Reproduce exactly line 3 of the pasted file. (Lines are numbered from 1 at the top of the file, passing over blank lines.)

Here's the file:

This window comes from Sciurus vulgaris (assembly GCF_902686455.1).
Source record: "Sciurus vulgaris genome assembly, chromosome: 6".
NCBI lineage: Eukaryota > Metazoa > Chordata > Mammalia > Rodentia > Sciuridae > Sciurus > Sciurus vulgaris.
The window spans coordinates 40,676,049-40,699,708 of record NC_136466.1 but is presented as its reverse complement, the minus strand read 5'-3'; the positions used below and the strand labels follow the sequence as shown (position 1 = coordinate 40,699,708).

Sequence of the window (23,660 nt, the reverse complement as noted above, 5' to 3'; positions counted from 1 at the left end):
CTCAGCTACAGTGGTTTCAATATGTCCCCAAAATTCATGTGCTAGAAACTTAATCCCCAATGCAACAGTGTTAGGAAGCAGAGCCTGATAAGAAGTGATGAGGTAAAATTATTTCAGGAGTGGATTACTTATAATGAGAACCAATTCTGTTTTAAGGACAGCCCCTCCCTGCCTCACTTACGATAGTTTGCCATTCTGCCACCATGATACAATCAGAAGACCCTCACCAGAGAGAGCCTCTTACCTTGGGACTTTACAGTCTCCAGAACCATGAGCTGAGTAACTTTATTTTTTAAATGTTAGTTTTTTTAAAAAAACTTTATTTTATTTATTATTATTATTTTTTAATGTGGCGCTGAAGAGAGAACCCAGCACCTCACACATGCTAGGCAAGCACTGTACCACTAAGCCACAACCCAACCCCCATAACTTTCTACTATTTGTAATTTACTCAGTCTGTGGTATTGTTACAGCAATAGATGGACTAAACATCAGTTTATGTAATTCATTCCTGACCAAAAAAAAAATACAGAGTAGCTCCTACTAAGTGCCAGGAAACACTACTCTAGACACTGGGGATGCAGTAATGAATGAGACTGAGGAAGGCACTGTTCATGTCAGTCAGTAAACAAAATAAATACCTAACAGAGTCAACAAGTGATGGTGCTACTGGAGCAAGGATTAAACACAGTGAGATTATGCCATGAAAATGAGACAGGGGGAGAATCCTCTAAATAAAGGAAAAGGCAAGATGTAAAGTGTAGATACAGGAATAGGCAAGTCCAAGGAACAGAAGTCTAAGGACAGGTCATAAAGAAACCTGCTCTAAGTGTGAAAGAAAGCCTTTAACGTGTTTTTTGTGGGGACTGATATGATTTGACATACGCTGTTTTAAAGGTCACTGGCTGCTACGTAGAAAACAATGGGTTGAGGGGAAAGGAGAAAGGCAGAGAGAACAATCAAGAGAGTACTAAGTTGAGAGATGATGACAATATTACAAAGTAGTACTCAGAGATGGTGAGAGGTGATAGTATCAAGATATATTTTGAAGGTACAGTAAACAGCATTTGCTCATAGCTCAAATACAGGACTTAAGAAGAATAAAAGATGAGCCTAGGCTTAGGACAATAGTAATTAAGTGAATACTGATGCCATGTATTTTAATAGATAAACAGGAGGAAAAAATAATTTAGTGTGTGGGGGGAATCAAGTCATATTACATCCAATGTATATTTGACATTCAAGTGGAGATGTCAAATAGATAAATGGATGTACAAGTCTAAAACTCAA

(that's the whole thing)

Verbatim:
NCBI lineage: Eukaryota > Metazoa > Chordata > Mammalia > Rodentia > Sciuridae > Sciurus > Sciurus vulgaris.